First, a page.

As in Senegal, last year Development Gateway – in partnership with the AidData Center for Development Policy – interviewed leaders from the government, development partners, civil society, and academia in Honduras and Timor-Leste. Across both countries, we identified two common barriers keeping the supply of development data from addressing the demand of information for decision-making: limited awareness of the data available, and limited ability to analyze and apply this information. In addition, we also found that in both countries, the Aid Management Platform (Plataforma de Gestión de la Cooperación in Honduras, Aid Transparency Portal in Timor-Leste) was a rich source of publicly-available development cooperation data.
With the above challenges in mind, we worked with our government colleagues to increase the usefulness of their aid information, by adding new demand-driven functionalities to their aid portals; raising awareness that this data and functionality existed; and training our government counterparts, to provide training to other government ministries, development partners, and civil society actors on how to use these tools to apply development data in their work.
Creating New Tools for Custom Analysis
Before these studies, the Aid Management Platforms in Timor-Leste and Honduras included an interactive GIS module, allowing users to view and interact with project-level aid information, as well as high-level dashboards. But based on our interviews, we found a demand for an easier way to make the information displayed more tailored for each user or organization.
To address this demand, we developed a fragmentation dashboard, and two new features for the GIS module: gap analysis and statistical layer upload wizard. The fragmentation dashboard provides users with the ability to explore the platform data in-depth. For example, it can “fragment” investment in a sector by donor, making it easy for users to understand at-a-glance who the key players are. Within the GIS Module, the gap analysis tool allows users to visualize investment by administrative location, and the statistical layer wizard allows user to add and visualize their own indicator data with the AMP’s geo-referenced project site. These easy-to-use tools allow users to visualize larger datasets, and combine AMP data with their own datasets for more customized analysis. (Stay tuned for a technical post exploring these features.)
Increasing Analytical Skills
After developing these new tools, we trained members of the Government AMP teams, using a curriculum that emphasized data analysis. In particular, these trainings focused on how they could use data available in AMP to understand the country’s development landscape, “join up” AMP data with statistical and sectoral information; and how these analyses could be presented to supervisors, or applied to development cooperation planning.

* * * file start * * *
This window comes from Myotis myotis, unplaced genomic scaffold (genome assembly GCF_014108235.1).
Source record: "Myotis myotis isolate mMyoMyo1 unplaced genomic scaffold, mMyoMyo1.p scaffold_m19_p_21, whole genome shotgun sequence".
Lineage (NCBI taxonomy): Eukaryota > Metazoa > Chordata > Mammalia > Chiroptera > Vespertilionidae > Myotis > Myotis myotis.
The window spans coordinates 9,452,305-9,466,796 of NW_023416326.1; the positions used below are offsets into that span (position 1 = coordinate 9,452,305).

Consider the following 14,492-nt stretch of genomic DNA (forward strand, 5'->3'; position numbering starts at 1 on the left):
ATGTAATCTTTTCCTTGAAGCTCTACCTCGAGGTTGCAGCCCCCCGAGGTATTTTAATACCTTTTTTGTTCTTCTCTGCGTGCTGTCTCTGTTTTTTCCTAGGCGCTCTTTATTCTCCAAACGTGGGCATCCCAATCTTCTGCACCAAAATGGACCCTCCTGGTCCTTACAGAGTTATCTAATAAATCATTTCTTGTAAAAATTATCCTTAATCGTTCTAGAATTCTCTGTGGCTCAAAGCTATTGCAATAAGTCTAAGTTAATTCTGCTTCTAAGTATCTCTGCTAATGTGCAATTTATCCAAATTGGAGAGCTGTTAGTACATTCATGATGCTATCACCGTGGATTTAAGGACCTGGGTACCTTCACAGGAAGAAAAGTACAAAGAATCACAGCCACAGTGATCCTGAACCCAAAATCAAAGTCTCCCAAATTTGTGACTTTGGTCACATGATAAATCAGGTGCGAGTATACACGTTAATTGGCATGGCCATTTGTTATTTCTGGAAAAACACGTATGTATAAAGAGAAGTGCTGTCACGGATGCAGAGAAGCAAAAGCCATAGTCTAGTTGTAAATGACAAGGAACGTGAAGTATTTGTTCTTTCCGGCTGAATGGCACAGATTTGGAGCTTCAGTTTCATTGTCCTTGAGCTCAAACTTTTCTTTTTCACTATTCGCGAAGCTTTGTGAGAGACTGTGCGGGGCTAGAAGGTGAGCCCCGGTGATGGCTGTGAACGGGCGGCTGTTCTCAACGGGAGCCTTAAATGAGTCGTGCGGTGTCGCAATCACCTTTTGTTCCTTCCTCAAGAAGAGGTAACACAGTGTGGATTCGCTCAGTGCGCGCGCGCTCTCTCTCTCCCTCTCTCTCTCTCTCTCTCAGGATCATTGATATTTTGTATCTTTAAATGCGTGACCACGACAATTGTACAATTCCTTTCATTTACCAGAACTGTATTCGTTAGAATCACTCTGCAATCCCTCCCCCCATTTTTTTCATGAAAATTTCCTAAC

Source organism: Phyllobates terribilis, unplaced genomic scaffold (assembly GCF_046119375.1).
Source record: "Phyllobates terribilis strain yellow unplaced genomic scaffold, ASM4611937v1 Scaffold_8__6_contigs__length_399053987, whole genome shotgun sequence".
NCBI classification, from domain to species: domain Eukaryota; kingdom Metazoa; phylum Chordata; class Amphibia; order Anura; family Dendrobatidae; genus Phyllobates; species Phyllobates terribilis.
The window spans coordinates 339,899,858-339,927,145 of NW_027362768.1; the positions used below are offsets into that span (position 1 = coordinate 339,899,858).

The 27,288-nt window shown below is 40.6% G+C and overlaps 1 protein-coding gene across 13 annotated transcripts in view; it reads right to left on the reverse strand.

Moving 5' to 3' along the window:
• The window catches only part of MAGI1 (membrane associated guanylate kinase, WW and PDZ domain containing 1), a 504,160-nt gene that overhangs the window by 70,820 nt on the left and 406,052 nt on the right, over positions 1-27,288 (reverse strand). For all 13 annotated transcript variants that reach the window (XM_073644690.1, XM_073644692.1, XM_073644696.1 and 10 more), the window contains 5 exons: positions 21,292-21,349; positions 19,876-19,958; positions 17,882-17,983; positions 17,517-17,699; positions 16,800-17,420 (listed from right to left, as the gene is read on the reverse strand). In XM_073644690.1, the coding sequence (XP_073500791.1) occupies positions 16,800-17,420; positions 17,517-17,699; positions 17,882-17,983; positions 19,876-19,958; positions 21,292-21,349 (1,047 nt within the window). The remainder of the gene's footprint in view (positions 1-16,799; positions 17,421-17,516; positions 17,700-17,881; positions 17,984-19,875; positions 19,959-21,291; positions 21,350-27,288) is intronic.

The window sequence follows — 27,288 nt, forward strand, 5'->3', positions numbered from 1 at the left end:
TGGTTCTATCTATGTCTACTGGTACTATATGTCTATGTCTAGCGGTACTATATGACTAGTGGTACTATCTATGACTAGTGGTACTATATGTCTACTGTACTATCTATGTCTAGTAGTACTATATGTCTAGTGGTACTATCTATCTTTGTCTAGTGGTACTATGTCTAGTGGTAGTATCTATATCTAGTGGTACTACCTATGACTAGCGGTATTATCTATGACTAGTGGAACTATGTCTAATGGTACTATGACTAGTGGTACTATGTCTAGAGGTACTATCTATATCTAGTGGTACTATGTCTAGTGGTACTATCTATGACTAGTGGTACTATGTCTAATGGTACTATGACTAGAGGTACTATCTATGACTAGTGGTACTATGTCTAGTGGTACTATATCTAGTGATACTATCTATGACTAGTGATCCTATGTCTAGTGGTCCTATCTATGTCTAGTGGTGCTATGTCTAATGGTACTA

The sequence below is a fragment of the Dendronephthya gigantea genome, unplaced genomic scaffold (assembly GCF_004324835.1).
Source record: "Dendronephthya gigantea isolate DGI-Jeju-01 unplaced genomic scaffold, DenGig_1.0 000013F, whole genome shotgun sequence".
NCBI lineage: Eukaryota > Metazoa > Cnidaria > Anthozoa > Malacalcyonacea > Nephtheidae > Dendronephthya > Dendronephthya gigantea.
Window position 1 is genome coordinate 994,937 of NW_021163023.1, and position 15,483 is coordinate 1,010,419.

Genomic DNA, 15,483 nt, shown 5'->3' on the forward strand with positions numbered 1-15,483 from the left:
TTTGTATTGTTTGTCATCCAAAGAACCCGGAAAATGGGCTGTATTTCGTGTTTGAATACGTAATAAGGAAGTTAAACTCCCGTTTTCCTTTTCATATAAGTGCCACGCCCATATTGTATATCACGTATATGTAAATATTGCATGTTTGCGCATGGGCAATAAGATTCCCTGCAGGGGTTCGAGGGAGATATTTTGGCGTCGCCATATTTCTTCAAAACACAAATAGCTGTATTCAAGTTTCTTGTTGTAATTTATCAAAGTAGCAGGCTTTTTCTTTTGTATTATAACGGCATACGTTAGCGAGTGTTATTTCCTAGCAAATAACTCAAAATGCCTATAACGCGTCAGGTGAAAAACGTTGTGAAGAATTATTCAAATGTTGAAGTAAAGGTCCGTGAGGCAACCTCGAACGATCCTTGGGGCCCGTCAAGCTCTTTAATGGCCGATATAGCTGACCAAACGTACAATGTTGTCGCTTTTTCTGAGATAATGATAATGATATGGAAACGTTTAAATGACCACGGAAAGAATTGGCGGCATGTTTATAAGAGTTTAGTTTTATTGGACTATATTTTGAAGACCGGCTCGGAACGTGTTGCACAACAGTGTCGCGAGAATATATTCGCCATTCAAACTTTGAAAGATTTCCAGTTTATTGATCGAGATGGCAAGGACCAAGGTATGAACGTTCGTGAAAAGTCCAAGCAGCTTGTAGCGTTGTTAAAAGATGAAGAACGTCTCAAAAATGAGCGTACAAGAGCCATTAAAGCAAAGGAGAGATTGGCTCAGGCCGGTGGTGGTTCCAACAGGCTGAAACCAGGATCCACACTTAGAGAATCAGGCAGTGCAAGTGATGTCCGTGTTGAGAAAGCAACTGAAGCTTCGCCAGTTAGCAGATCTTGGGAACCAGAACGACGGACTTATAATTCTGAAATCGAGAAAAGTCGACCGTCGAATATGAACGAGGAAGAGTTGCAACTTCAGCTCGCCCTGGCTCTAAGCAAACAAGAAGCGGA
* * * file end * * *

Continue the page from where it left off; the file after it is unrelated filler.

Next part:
Importantly, we also trained our government colleagues on how to train others – from other government ministries, development partners, and civil society organizations – on how they too could use AMP to analyze and understand development trends in-country.
Getting the Word Out (and Strengthening Analytical Capacity)
Once our government colleagues were up-to-date on the new functionalities and use cases for AMP data, the next step was getting the word out to the development cooperation community! Both governments led data analysis workshops, training more than 140 people from civil society, development partners, and other government ministries over the course of two weeks. Using practical exercises, the thirteen government trainers challenged trainees to think about innovative ways to use public AMP data in their daily work – highlighting the new AMP analysis tools.
So what’s next? Both governments have continued to provide analysis-focused outreach and trainings – even providing additional partner-requested trainings, based on positive reviews from the workshops. Through the support of USAID’s Higher Education Solutions Network (HESN), we are also planning on expanding our work with the Government of Honduras over the coming year, to the sub-national (district) level; stay tuned for a future post with more information.
Read the full report with country-level findings, and join us on April 24th for a DC discussion event “Avoiding Graveyards: What Makes Development Data Fit for Purpose?”
Josh Powell and Jenna Slotin reflect on the Data Values Project and building a movement for change in data for development.
Elgeyo Marakwet County in Kenya recently launched their own Open Contracting Portal at the end of April. DG has worked closely with the county to understand the customizations needed in order to meet their needs and has added additional features to the system.